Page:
My Google Maps Timeline Shows I Stayed at Home a Ton in 2020

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Eyes on the road. Photo by Samuele Errico Piccarini on Unsplash

Something I always enjoy looking at is my Google Maps Timeline. It’s fun to see all the places I’ve been, the sights I’ve seen, the miles I’ve driven; it’s like a digital time capsule of my life (and, of course, a ton of data that Google has on me).

Having said that, I knew that the stats for 2020 would be really different and really interesting. With — and here, imagine me sweeping my hand, palm up, in front of me — all that went on in the year, I stayed at home a ton and barely went out with my car.

Now, I’ll note that I’m incredibly lucky to have been able to stay home, and I am also lucky that I am mostly okay with being able to stay in my place for such a long period of time.

From a high-level view

Just looking at 2020, here are my driving stats per month:

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The trend really couldn’t be more clear; I drove a good amount when I was commuting to work and back and going out and about in my free time, but once the stay-at-home period started, I adhered to it and my driving time plummeted.

Before staying at home

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A bird’s eye view. Photo by CHUTTERSNAP on Unsplash

From January to March, I drove (or was driven by others) about 1,500 miles. According to data from the U.S. Department of Transportation’s Federal Highway Administration, men in my age group, 20–34, typically drive 17,969 miles a year or about 1,500 miles a month.

With an average of about 300 miles a month to begin the first three months of the year, I already wasn’t really driving that much, and that’s largely due to my city just having so much traffic and me wanting to limit driving as much as possible. I don’t say that to brag — traffic just stinks!

After staying at home

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Not my home, but that cat makes me wish it was. Photo by Nathan Fertig on Unsplash.

In the interest of the health of myself and others around me, I’ve been mostly staying at home ever since mid-March, and the Google Maps Timeline data very clearly reflects — and even screams — that.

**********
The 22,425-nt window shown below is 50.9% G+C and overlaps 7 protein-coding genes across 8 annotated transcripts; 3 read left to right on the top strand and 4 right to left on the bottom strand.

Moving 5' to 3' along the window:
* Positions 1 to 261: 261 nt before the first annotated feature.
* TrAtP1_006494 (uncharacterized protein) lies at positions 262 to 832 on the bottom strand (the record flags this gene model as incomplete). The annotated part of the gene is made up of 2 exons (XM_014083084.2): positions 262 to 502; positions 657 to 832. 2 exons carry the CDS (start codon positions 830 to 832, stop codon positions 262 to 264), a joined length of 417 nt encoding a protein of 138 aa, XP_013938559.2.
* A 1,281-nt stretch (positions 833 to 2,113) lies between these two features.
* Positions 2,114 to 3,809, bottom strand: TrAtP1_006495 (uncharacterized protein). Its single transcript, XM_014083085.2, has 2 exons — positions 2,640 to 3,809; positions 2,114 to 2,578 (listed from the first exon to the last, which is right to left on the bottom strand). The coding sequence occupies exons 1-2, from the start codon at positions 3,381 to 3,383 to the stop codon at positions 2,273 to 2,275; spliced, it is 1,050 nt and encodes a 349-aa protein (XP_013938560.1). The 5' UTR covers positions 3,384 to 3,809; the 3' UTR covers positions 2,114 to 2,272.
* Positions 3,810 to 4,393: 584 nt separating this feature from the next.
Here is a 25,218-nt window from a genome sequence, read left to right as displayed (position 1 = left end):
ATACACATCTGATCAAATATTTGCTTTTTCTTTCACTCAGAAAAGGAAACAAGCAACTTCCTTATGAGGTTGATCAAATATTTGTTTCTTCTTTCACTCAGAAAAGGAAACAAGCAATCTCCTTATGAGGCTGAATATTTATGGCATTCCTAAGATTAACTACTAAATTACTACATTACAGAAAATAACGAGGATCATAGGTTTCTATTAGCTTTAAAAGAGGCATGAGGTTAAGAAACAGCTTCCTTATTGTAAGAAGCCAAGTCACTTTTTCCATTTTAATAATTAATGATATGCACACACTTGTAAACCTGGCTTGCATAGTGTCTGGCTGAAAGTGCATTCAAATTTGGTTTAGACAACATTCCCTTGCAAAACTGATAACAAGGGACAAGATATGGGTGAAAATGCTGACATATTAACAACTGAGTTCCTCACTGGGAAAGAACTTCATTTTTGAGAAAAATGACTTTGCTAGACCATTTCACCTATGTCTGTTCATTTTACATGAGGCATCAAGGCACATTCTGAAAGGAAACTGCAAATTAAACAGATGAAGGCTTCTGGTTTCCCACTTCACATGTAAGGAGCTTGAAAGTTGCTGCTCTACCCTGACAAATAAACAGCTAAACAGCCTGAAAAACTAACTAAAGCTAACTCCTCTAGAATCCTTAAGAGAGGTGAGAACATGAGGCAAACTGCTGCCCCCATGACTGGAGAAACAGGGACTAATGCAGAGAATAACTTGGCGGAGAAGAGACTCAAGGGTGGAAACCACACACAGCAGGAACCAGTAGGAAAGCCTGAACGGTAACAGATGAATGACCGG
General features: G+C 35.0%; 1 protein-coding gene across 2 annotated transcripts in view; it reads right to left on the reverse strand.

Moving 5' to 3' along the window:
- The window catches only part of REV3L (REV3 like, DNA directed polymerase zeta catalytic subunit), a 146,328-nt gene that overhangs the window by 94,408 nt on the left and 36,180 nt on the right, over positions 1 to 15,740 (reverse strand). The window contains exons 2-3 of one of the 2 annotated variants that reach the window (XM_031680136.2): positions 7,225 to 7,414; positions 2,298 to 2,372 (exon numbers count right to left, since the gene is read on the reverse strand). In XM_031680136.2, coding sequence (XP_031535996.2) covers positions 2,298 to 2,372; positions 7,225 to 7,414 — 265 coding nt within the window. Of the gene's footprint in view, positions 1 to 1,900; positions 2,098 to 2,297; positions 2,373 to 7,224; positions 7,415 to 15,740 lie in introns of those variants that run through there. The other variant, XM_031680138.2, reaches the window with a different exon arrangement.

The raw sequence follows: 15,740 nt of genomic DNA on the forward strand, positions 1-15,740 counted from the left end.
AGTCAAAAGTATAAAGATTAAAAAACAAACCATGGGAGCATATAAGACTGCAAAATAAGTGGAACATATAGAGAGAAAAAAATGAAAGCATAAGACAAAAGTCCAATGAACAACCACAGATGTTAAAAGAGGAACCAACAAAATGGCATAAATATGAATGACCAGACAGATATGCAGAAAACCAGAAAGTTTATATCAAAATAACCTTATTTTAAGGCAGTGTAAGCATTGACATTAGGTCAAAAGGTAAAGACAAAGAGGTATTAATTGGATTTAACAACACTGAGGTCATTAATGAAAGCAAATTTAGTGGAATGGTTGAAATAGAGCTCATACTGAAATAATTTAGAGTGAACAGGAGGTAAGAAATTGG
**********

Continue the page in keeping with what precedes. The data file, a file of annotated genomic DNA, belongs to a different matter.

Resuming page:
First of all, we start off in April with an absolutely astounding 10 miles driven. From what I recall, I really didn’t go out at all except just to drive around the block to make sure my car battery didn’t die. In May, this bumped up to around 50 miles as I recall picking up some food from friends’ grocery orders and whatnot. All in all in from April to December of 2020, I drove about 300 miles!

If you remember, that was my average per month from January to March, which to me is kind of mind-boggling.

Total for 2020

So if you add the before (1,500 miles) and the after (300 miles), I drove about 1,800 miles on the year. That’s around 1% of what the data from the U.S. Department of Transportation’s Federal Highway Administration said a man in my age group drives in a normal year.

So what does it mean?

Well, I knew that I really didn’t drive much at all this year, but this really drives home how little I did. I, and many others who will see Google Maps timeline data with a similar trend, really cared about not making a horrible problem worse — I still do — and I’ve been able to find other things to do with my time (like writing articles like this).

Part of why I’m sharing this is also to show that while I don’t expect (and honestly, don’t really recommend, at least to this extent) others to follow the dramatic stats, I want to also let others know that someone among the general abyss that is the internet has largely stayed at home— and also, that it’s okay to do so even if they’re facing unwanted pressures.

Most of you reading this are well-meaning and trying to do the best you can, and I hope in some way my data is helpful to see and at the very least mildly interesting; I’m not really trying to make broader suggestions or claims but rather just sharing my own personal behavior.

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You’re not alone. By United Nations on Unsplash.

And while I am amused at my driving data, I also have a bit of sadness — sadness that it’s even like this in the first place. When I say that, I don’t mean it so much from a personal standpoint as much as I do a broader one.

I hope that the next few months and upcoming year will bring about not only hope but tangible improvements in our world and countries’ tragedy in the face of a terrifying virus. I hope that people will once again feel comfortable doing the things they loved with the actual risks of doing so largely in the back-view mirror. And, lastly, I hope that next year I will be writing an article about how I drove too much in the second half of the year and really needed to give my poor car a break.

Full-time software engineer since 2016. UCLA Computer Science B.S. with Atmospheric and Oceanic Sciences minor, class of ‘16.

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